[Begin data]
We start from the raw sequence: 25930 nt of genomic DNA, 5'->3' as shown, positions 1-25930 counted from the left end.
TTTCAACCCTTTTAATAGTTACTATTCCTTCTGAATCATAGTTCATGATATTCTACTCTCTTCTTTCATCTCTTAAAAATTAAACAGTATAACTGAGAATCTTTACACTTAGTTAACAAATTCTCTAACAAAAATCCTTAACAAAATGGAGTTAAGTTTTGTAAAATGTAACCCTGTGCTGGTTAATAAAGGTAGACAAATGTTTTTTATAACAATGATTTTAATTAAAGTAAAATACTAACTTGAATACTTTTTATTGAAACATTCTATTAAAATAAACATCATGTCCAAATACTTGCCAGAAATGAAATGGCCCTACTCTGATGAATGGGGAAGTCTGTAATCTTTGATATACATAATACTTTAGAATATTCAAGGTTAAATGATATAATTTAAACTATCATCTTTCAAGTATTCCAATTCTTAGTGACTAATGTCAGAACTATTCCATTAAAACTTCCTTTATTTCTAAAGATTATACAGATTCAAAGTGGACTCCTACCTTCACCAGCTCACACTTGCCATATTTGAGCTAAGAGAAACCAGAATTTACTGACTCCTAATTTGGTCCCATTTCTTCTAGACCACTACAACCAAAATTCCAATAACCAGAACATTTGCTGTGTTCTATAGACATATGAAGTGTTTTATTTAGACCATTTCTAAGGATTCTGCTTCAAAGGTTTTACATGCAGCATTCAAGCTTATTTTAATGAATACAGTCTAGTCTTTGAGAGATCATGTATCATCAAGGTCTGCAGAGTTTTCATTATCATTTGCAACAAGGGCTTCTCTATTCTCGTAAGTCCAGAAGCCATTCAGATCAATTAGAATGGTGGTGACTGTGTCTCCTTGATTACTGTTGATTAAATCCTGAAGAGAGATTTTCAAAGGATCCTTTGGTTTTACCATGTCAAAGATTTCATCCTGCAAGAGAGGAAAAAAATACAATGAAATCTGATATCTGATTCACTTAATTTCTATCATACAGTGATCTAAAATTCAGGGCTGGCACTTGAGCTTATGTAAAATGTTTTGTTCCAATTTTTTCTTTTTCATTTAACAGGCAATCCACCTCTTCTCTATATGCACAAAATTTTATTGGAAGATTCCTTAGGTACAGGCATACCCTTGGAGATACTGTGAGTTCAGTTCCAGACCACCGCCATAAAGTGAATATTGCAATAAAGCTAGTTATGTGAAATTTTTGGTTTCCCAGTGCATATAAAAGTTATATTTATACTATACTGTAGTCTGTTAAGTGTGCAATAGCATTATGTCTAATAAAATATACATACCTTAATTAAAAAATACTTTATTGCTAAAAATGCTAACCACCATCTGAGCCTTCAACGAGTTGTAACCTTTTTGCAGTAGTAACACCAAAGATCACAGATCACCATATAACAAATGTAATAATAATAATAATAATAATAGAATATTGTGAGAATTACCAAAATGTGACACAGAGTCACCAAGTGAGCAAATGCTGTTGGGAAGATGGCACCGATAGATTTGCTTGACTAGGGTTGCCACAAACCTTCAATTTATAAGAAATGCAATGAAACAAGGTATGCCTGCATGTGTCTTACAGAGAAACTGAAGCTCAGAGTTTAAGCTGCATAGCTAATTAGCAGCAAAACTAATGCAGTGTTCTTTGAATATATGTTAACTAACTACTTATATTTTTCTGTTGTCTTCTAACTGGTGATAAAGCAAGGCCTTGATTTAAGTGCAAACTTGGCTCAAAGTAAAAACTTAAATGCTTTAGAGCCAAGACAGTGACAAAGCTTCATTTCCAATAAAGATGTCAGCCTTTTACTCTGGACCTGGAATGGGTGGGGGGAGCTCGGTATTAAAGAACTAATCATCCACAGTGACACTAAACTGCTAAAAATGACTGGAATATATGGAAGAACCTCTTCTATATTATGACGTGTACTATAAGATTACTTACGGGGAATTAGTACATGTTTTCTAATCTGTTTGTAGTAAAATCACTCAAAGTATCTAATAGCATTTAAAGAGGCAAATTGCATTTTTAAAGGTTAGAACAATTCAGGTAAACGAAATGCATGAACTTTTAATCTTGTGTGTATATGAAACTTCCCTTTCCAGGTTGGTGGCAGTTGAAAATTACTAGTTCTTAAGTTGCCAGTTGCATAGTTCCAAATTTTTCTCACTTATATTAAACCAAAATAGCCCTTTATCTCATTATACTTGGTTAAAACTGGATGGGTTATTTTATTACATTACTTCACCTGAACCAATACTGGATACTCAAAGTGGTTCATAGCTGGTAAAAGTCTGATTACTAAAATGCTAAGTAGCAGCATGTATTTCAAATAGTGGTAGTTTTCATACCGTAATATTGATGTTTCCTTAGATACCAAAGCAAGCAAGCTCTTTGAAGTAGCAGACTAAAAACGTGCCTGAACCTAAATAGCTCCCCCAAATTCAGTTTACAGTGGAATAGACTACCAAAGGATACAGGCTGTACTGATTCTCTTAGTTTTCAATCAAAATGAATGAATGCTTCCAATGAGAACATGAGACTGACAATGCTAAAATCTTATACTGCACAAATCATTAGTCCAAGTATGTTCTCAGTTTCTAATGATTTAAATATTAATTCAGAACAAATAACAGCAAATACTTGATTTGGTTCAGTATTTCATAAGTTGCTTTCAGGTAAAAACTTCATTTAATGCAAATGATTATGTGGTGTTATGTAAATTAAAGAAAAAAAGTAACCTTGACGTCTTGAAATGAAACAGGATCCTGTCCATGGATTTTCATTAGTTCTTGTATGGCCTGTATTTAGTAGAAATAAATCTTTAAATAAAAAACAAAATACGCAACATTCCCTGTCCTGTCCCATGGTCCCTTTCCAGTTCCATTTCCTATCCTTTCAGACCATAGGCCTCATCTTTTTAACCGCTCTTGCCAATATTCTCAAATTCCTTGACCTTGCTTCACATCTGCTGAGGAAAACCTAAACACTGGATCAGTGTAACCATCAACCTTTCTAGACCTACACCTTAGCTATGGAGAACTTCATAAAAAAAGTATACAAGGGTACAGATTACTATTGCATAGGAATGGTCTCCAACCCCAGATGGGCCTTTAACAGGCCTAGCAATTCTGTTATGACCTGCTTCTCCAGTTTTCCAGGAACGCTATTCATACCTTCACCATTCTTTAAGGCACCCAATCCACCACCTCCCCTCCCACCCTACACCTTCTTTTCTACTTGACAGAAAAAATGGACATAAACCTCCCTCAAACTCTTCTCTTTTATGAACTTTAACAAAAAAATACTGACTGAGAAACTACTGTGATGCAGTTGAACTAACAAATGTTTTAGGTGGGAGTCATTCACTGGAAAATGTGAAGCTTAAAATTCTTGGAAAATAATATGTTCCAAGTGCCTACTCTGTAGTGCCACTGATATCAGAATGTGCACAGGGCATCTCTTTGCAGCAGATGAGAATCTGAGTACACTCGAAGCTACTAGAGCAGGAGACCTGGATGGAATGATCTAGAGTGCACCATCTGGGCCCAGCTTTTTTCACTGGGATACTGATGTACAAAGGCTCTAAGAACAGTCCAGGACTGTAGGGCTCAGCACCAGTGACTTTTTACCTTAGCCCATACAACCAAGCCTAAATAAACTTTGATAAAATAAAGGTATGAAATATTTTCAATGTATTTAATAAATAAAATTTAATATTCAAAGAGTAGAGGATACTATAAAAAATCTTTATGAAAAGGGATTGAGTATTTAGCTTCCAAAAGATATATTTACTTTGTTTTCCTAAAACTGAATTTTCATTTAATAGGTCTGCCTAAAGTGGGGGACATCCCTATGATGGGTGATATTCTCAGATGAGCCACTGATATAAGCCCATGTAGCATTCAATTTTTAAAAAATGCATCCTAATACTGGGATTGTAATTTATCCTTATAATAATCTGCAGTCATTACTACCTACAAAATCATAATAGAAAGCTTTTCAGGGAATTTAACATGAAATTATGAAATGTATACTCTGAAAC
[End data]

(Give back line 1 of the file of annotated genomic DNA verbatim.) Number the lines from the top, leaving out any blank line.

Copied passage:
We start from the raw sequence: 25930 nt of genomic DNA, 5'->3' as shown, positions 1-25930 counted from the left end.